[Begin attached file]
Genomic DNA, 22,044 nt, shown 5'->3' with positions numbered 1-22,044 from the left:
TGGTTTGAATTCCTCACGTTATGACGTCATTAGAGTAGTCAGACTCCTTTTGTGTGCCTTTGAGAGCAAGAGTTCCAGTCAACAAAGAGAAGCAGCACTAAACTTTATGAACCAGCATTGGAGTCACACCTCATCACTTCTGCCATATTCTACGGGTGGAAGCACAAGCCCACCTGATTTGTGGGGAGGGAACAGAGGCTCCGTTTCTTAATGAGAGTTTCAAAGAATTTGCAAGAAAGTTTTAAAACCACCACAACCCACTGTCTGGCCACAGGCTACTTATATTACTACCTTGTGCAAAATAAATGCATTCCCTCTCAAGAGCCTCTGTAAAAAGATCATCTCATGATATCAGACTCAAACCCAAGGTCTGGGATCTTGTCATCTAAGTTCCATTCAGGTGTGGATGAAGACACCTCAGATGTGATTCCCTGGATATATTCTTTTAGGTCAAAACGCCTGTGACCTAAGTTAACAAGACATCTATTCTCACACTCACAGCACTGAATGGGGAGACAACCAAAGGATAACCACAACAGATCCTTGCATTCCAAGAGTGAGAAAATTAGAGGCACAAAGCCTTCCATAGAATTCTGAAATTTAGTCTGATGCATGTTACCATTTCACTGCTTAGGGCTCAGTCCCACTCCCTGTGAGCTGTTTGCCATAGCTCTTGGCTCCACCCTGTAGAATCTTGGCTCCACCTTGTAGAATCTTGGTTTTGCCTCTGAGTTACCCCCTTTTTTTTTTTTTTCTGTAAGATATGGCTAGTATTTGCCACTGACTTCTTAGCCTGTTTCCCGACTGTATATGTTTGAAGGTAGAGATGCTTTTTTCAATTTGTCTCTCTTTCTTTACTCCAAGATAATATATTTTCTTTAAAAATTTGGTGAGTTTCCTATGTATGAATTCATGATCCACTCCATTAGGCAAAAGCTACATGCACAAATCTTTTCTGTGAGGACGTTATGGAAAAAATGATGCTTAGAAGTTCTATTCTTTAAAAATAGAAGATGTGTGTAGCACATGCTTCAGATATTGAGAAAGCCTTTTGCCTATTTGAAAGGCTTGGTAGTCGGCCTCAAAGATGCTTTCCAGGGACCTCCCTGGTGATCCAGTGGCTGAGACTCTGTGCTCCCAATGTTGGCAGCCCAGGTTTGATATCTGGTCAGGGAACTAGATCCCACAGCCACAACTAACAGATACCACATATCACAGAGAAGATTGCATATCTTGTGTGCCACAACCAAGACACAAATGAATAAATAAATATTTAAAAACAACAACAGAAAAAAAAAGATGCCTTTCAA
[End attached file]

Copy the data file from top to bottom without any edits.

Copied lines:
Genomic DNA, 22,044 nt, shown 5'->3' with positions numbered 1-22,044 from the left:
TGGTTTGAATTCCTCACGTTATGACGTCATTAGAGTAGTCAGACTCCTTTTGTGTGCCTTTGAGAGCAAGAGTTCCAGTCAACAAAGAGAAGCAGCACTAAACTTTATGAACCAGCATTGGAGTCACACCTCATCACTTCTGCCATATTCTACGGGTGGAAGCACAAGCCCACCTGATTTGTGGGGAGGGAACAGAGGCTCCGTTTCTTAATGAGAGTTTCAAAGAATTTGCAAGAAAGTTTTAAAACCACCACAACCCACTGTCTGGCCACAGGCTACTTATATTACTACCTTGTGCAAAATAAATGCATTCCCTCTCAAGAGCCTCTGTAAAAAGATCATCTCATGATATCAGACTCAAACCCAAGGTCTGGGATCTTGTCATCTAAGTTCCATTCAGGTGTGGATGAAGACACCTCAGATGTGATTCCCTGGATATATTCTTTTAGGTCAAAACGCCTGTGACCTAAGTTAACAAGACATCTATTCTCACACTCACAGCACTGAATGGGGAGACAACCAAAGGATAACCACAACAGATCCTTGCATTCCAAGAGTGAGAAAATTAGAGGCACAAAGCCTTCCATAGAATTCTGAAATTTAGTCTGATGCATGTTACCATTTCACTGCTTAGGGCTCAGTCCCACTCCCTGTGAGCTGTTTGCCATAGCTCTTGGCTCCACCCTGTAGAATCTTGGCTCCACCTTGTAGAATCTTGGTTTTGCCTCTGAGTTACCCCCTTTTTTTTTTTTTTCTGTAAGATATGGCTAGTATTTGCCACTGACTTCTTAGCCTGTTTCCCGACTGTATATGTTTGAAGGTAGAGATGCTTTTTTCAATTTGTCTCTCTTTCTTTACTCCAAGATAATATATTTTCTTTAAAAATTTGGTGAGTTTCCTATGTATGAATTCATGATCCACTCCATTAGGCAAAAGCTACATGCACAAATCTTTTCTGTGAGGACGTTATGGAAAAAATGATGCTTAGAAGTTCTATTCTTTAAAAATAGAAGATGTGTGTAGCACATGCTTCAGATATTGAGAAAGCCTTTTGCCTATTTGAAAGGCTTGGTAGTCGGCCTCAAAGATGCTTTCCAGGGACCTCCCTGGTGATCCAGTGGCTGAGACTCTGTGCTCCCAATGTTGGCAGCCCAGGTTTGATATCTGGTCAGGGAACTAGATCCCACAGCCACAACTAACAGATACCACATATCACAGAGAAGATTGCATATCTTGTGTGCCACAACCAAGACACAAATGAATAAATAAATATTTAAAAACAACAACAGAAAAAAAAAGATGCCTTTCAA